Preview: Samsung Android tablet and smartphones

This April Samsung will storm into Vodafone stores with a selection of smartphones and a new tablet - and they will all be running the latest version of Android.

NameTablet and smartphones: Samsung Android tablet and smartphones
Summary:New Android OS means faster interfaces, and at prices from $350 that’s good news.

This month Samsung will storm into Vodafone stores with a selection of smartphones and a new tablet – and they will all be running the latest version of Android.

While New Zealand is sadly behind the times when it comes to Android and other smartphone handsets, Huawei has been doing a fantastic job of supplying 2degrees' customers with its Ideos phones for all budgets. Now, it’s Vodafone’s turn.

We spoke to Samsung this month about its plans to almost singlehandedly double the numbers of Android-based products in Vodafone stores, thanks to its Galaxy range. At a special session, we got hands-on time with a number of new models. While these were pre-production models, and we didn’t get to test battery life, we liked what we saw. Did we mention there’s a tablet?


Samsung has already released the Samsung Galaxy Tab 7-inch tablet, but new on shelves will be the potential iPad-killer Galaxy 10.1. The size and weight are a closer match to Apple’s flagship iPad tablet. More importantly, the new model will run Android Honeycomb – the long awaited tablet-oriented version.

Honeycomb brings in a number of tablet customisations, not least of which is the elimination of hardware buttons: they’re replaced by an on-screen navigation bar at the bottom of the display, both in horizontal or vertical mode. The new home screen has more widgets for functions, such as for Gmail, or for a single contact to bring all that person’s updates to your home screen. Honeycomb also introduces video chat – a plus for a tablet OS.

As you might expect, Honeycomb also lets apps take advantage of the larger screen size, providing multipaned versions that sit side-by-side. The Android browser will now offer many more features too, including multiple tabs, automatic form-filling, private browsing, and Chrome-based bookmark syncing.

And how does the Tab 10.1 handle all this? Very well – we were impressed with it’s attractiveness, and with the additional flexibility that Honeycomb provides, particularly when compared to the older Galaxy Tab 7’s interface and the limitations imposed by smartphone-optimised Android.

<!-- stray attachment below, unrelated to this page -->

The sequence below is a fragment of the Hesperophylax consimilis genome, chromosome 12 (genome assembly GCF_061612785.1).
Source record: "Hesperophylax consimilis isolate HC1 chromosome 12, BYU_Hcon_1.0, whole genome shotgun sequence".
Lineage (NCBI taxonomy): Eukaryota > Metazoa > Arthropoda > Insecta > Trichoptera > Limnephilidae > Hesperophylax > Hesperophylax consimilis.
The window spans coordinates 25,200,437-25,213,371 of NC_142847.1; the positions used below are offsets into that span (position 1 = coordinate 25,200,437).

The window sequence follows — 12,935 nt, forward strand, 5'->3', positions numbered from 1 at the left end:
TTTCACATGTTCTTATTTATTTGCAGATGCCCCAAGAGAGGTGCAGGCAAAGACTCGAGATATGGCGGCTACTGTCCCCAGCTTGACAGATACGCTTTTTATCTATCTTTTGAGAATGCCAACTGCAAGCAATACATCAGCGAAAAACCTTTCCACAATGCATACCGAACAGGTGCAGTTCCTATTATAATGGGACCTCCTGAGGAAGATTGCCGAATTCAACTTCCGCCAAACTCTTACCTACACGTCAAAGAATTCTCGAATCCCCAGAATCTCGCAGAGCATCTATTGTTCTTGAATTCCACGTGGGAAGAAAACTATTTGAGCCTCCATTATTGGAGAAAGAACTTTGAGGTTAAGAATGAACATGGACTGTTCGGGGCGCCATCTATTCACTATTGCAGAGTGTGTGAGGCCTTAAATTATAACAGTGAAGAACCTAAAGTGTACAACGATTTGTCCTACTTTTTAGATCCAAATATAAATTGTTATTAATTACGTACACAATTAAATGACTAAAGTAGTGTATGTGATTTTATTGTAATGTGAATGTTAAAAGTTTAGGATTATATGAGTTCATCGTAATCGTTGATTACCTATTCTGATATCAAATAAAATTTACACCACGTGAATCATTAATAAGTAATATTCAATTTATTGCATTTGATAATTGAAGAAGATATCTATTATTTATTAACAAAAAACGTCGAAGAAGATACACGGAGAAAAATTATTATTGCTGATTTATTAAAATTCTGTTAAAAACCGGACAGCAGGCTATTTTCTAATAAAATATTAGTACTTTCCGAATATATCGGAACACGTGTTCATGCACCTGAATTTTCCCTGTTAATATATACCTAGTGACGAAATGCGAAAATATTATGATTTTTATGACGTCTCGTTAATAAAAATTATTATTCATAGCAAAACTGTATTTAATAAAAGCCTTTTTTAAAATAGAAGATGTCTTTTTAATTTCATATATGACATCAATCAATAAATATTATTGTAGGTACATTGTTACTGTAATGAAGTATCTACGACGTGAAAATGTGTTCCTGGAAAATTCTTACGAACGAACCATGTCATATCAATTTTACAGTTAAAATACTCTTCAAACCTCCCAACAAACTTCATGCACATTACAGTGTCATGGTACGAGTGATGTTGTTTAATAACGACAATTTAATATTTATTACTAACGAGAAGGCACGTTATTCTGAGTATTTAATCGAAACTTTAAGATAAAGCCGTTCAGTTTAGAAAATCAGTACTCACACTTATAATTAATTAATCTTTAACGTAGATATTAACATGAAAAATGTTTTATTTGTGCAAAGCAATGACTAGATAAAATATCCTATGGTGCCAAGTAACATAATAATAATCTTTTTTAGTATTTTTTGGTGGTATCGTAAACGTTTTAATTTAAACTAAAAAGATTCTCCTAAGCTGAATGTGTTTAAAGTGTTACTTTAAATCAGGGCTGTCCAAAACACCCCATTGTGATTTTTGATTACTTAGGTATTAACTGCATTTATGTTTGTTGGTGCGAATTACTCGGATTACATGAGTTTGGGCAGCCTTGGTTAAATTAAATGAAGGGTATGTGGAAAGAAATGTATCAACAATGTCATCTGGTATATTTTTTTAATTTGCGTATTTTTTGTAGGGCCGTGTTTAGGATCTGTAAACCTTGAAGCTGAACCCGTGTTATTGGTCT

Samsung is releasing smartphones at almost all price points – all models available in New Zealand in April were launched at February’s Mobile World Congress in Barcelona. Probably the best part about the new products is that they all have Android 2.3 (Gingerbread) at launch. Gingerbread, as with its predecessor Froyo (Android 2.2) allows you to store apps on an SD card, rather than on the phone’s internal memory. This means that you can install more apps and in combination with Gingerbread’s better memory management, it creates a snappy and responsive smartphone interface. Microsoft and Apple may have upped the ante with Windows Phone 7 and iOS 4.3, but it’s clear that Google isn’t resting on its laurels. As usual with Samsung’s Android range, all phones have the text-entry app Swype and Social Hub – Samsung’s social networking and contacts integration app. The only exception is the Google Nexus S, which runs a plain Android install – it’s being released by Samsung here in New Zealand.

The highlight of the range is the Samsung Galaxy S II, the follow up to the immensely popular Samsung Galaxy S. Its 4.2-inch 480 x 800 AMOLED screen is impressively bright. The extra screen real estate makes text easy to read, and the on-screen keyboard easy to use even before you factor in Swype. Images taken with the built-in camera are free of the colour accuracy issues of previous AMOLED screens, too. The 1GHz dual-core processor makes for slick and seamless navigation – it’s fast. For anyone after a perfect internet experience on the go, this looks like it will hit the spot, although its price is expected to be more than $1000. We’ll give it a full review once we get our hands on the final retail version.

At the more affordable end of the spectrum, the Samsung Galaxy Ace (around $500-600) provides an 800MHz processor – fast enough to provide quick access to apps, networks and features – and a 3.5-inch 320 x 480 screen. It compares in size and price with the HTC Aria and Motorola Defy, both of which have been well received overseas. Having tested both of those models, I’m keen to spend more time with the Ace to see how it compares – we’ll do a full review including a battery life test as soon as Samsung can send us review product.

If you’ve been longing to try Android but you’re worried about the cost, the Samsung Galaxy Mini is designed for you. For around $350 at launch, it’s priced for students and first time smartphone buyers, and comes in a selection of metallic-look colours. The 3.14-inch 240 x 320 screen on the green-metallic model we got to try out may be small, but we found it had perfectly crisp clear text – something unexpected on a budget smartphone handset. The 600MHz processor is at the lower limit of what we’d consider acceptable for a smartphone, but with Android 2.3, it felt surprisingly quick and responsive.

Samsung also sent us information about the Galaxy Fit and Galaxy Gio, both with similar specifications to the Mini, but unfortunately we didn’t get to try them out.

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Tags GoogleAndroidsmartphonesamsungTabletgingerbreadHoneycombAndroid 3.0Android 2.3

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Zara Baxter

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